At Richard Lindsay and Associates we are fortunate enough to have many good referral sources. Maintaining these referral sources is important. We ensure we write thank you letters once the patient management is achieved. As mentioned before, having up to date websites also helps make the practice easily accessible to people.
How do you go about retaining patients and reducing drop-outs?
I like to address problems before they become problems. Patients are not going to return to you to tell you that they have stopped wearing their contact lenses, they will simply stop wearing them. They may return a few years later and say that spectacles were just easier, however by then you have already lost them.
If a patient returns for review and they report that their contact lenses are comfortable, I may ask when they begin to notice their contact lenses. Patients will often perceive end of day dryness as normal. If the patient is presbyopic or pre-presbyopic I always discuss presbyopic contact lens options. I’m beginning to do this at earlier ages even if the patient is asymptomatic, as an educated patient will know that there are options which may keep them in contact lenses longer, prompting them to return rather than to simply cease wearing their lenses.
Having a pleasant experience will bring patients back. When I see my patients for review often it doesn’t feel like an appointment, it almost feels like a catch up with an old friend. Remembering little things about patients will bring loyalty. Whilst you have many patients, they only have one optometrist so make them feel like they are your only patient.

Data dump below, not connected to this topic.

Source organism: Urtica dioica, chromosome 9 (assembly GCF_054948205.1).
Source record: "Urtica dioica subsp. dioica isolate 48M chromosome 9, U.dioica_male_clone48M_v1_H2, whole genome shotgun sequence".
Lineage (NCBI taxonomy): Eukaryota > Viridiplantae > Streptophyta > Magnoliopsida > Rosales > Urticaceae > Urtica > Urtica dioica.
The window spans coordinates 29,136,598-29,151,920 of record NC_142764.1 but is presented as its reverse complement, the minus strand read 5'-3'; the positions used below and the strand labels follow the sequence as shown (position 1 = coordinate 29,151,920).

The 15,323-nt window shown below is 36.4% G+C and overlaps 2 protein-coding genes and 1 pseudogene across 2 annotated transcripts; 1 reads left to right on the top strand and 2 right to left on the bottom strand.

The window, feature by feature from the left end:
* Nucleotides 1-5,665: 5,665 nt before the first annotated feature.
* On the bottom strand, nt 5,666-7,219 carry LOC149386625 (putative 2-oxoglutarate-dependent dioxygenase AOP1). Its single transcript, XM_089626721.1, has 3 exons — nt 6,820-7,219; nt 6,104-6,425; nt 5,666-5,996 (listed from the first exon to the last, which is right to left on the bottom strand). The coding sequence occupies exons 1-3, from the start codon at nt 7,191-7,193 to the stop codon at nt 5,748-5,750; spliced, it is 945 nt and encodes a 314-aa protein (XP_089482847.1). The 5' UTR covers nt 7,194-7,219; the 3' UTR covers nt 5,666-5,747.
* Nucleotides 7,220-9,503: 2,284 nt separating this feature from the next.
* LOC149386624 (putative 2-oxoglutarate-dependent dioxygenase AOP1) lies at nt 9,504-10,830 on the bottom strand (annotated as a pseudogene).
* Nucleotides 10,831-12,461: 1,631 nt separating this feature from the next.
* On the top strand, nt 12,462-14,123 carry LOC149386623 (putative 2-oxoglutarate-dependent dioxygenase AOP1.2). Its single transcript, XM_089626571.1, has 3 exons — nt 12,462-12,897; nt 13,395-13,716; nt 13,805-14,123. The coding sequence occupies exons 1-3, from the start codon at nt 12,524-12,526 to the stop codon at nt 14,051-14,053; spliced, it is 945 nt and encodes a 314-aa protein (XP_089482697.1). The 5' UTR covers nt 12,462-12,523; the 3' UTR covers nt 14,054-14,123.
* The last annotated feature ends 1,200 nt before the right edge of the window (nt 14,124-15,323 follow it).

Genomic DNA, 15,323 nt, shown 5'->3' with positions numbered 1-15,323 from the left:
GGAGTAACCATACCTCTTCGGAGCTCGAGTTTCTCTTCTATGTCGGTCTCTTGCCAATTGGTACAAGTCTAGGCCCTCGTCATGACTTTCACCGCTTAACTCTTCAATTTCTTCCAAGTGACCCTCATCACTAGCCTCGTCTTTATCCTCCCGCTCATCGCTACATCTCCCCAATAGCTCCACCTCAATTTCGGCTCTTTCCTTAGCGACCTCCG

I also spend a lot of time educating patients, telling them of the newest developments, yet reminding them of the importance of continued care. Thus, when they are due for their review, they can come in and we can discuss whether their lens type or lens-care needs to be upgraded.
What kind of mindset did you need to have to ensure success?
There is a lot of negativity surrounding the future of contact lenses and optometry. With online sales and more competitive pricing, optometrists in Australia are often loath to spend time educating and prescribing patients with contact lenses. However, contact lenses are a very important part of optometric practice. Whilst it is nice when patients purchase their lenses off you, I do not ever make the patient feel pressured. Once you do this, you have lost the patient forever.
Being as up to date as possible with the latest contact lens technology advances is essential, but knowing the latest information is not enough. Just because you know it doesn’t mean your patients know you know it. Talk to them, educate them, make them want to come back to see you.
What were the most important factors that contributed to your business success?
I was very fortunate to have a great mentor like Richard Lindsay. He had already set up an excellent contact lens practice and reputation. When I first began, I was able to ride on his coat-tails. I have since built my own reputation as someone who is very knowledgeable and enthusiastic about contact lenses and that has gained me respect throughout optometry and contact lens industry but most importantly with my patients.